Is there a way to know and output the stack size needed by a function at compile time in C ? Here is what I would like to know :

Let's take some function :

void foo(int a) {
    char c[5];
    char * s;
    //do something

When compiling this function, I would like to know how much stack space it will consume whent it is called. This might be useful to detect the on stack declaration of a structure hiding a big buffer.

I am looking for something that would print something like this :

file foo.c : function foo stack usage is n bytes

Is there a way not to look at the generated assembly to know that ? Or a limit that can be set for the compiler ?

Update : I am not trying to avoid runtime stack overflow for a given process, I am looking for a way to find before runtime, if a function stack usage, as determined by the compiler, is available as an output of the compilation process.

Let's put it another way : is it possible to know the size of all the objects local to a function ? I guess compiler optimization won't be my friend, because some variable will disappear but a superior limit is fine.

  • In case you were wondering, I typed the secret '}' character – 1800 INFORMATION Sep 24 '08 at 8:33
  • The question seems unclear to me. I guess if you write more about why you want to know this and why checking the disassembly or executable (which is the easiest way to check the compiler output) is not acceptable, perhaps someone could find some easy solution? – Suma Sep 24 '08 at 11:28

Linux kernel code runs on a 4K stack on x86. Hence they care. What they use to check that, is a perl script they wrote, which you may find as scripts/checkstack.pl in a recent kernel tarball (2.6.25 has got it). It runs on the output of objdump, usage documentation is in the initial comment.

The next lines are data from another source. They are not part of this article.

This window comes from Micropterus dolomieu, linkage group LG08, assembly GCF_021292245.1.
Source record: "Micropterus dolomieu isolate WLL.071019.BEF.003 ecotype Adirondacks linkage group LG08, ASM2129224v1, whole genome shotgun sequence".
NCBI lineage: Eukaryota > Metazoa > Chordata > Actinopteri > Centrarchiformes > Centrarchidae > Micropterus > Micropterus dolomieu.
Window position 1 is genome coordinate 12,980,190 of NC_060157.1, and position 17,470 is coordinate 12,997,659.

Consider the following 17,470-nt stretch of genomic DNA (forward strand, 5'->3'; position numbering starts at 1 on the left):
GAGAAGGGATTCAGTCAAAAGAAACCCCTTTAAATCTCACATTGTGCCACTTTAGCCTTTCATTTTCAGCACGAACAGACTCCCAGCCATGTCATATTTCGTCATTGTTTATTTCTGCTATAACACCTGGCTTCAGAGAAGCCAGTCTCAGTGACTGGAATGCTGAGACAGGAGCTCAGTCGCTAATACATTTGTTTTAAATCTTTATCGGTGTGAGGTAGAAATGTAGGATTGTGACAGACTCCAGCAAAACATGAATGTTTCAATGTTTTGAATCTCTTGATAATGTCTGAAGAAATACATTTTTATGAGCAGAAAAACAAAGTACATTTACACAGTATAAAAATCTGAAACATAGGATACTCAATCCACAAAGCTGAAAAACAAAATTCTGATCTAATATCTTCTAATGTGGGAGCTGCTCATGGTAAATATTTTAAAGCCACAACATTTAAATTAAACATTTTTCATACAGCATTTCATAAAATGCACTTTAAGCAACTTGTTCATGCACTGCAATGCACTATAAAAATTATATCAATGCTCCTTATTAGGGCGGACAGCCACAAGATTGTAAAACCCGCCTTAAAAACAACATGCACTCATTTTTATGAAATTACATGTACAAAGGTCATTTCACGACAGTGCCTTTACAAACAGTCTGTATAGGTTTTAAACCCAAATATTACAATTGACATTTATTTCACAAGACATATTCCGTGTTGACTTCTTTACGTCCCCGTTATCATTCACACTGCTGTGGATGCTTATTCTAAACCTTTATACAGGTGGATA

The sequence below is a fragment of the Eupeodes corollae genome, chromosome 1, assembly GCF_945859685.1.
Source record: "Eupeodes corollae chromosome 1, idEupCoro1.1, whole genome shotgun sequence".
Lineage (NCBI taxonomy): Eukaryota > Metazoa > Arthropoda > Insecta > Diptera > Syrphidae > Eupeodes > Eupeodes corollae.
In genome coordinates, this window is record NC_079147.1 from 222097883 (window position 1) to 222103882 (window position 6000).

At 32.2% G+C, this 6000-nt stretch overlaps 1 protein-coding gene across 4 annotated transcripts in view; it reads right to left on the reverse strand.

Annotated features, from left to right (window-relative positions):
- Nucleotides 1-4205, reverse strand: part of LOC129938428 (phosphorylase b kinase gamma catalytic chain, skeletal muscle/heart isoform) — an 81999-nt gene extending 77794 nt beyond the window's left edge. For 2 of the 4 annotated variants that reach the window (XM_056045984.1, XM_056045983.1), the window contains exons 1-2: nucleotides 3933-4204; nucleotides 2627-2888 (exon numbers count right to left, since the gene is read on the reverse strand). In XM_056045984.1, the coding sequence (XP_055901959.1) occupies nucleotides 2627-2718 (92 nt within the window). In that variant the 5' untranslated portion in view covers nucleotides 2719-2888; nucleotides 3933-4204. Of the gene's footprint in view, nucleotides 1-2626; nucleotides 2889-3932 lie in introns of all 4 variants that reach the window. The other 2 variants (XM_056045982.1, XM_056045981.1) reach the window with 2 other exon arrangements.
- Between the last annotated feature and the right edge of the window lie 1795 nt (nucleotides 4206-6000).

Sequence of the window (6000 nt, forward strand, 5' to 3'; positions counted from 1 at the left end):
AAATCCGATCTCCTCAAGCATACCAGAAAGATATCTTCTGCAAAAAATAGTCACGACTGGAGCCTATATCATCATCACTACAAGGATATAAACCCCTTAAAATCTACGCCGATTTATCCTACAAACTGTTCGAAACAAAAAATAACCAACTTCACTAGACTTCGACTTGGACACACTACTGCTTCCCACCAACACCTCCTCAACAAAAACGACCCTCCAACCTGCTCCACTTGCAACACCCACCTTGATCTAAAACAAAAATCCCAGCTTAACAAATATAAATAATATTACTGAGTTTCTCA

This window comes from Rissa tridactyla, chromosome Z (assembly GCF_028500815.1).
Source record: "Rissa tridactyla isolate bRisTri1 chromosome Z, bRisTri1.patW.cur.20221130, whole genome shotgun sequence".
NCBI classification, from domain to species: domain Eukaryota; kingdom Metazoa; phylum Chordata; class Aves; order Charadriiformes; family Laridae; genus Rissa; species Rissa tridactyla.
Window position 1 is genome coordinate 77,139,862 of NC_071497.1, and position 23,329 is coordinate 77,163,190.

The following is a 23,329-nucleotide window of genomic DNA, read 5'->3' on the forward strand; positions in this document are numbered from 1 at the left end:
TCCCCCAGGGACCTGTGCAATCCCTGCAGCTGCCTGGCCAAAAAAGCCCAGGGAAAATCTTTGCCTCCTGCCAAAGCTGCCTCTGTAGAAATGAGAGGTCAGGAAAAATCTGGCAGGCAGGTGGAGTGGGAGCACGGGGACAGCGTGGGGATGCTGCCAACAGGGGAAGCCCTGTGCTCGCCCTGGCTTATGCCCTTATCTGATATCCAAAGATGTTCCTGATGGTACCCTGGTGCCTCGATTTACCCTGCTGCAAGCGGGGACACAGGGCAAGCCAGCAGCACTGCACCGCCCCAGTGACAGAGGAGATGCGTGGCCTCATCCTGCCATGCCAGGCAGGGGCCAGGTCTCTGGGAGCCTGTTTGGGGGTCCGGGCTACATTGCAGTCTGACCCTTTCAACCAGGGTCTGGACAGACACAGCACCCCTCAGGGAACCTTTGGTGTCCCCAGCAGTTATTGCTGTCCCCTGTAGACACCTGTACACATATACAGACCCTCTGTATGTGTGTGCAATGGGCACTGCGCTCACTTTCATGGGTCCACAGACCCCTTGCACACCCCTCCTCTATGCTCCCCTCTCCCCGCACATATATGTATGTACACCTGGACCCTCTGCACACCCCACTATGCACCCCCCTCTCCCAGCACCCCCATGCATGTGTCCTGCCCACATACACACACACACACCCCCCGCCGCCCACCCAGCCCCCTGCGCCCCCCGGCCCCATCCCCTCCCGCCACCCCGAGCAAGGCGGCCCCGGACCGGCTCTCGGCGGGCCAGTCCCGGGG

I think I already used it for user-space binaries ages ago, and if you know a bit of perl programming, it's easy to fix that if it is broken.

Anyway, what it basically does is to look automatically at GCC's output. And the fact that kernel hackers wrote such a tool means that there is no static way to do it with GCC (or maybe that it was added very recently, but I doubt so).

Btw, with objdump from the mingw project and ActivePerl, or with Cygwin, you should be able to do that also on Windows and also on binaries obtained with other compilers.

  • 5
    Update: Michael Greene noted below that GCC 4.6 has -fstack-usage available for C: gcc.gnu.org/gcc-4.6/changes.html; -fstack-usage is described below in shodanex's answer below: stackoverflow.com/a/126490/53974. – Blaisorblade Sep 2 '12 at 17:56

StackAnlyser seems to examinate the executable code itself plus some debugging info. What is described by this reply, is what I am looking for, stack analyzer looks like overkill to me.

Something similar to what exists for ADA would be fine. Look at this manual page from the gnat manual :

22.2 Static Stack Usage Analysis

A unit compiled with -fstack-usage will generate an extra file that specifies the maximum amount of stack used, on a per-function basis. The file has the same basename as the target object file with a .su extension. Each line of this file is made up of three fields:

* The name of the function.
* A number of bytes.
* One or more qualifiers: static, dynamic, bounded. 

The second field corresponds to the size of the known part of the function frame.

The qualifier static means that the function frame size is purely static. It usually means that all local variables have a static size. In this case, the second field is a reliable measure of the function stack utilization.

The qualifier dynamic means that the function frame size is not static. It happens mainly when some local variables have a dynamic size. When this qualifier appears alone, the second field is not a reliable measure of the function stack analysis. When it is qualified with bounded, it means that the second field is a reliable maximum of the function stack utilization.


I don't see why a static code analysis couldn't give a good enough figure for this.

It's trivial to find all the local variables in any given function, and the size for each variable can be found either through the C standard (for built in types) or by calculating it (for complex types like structs and unions).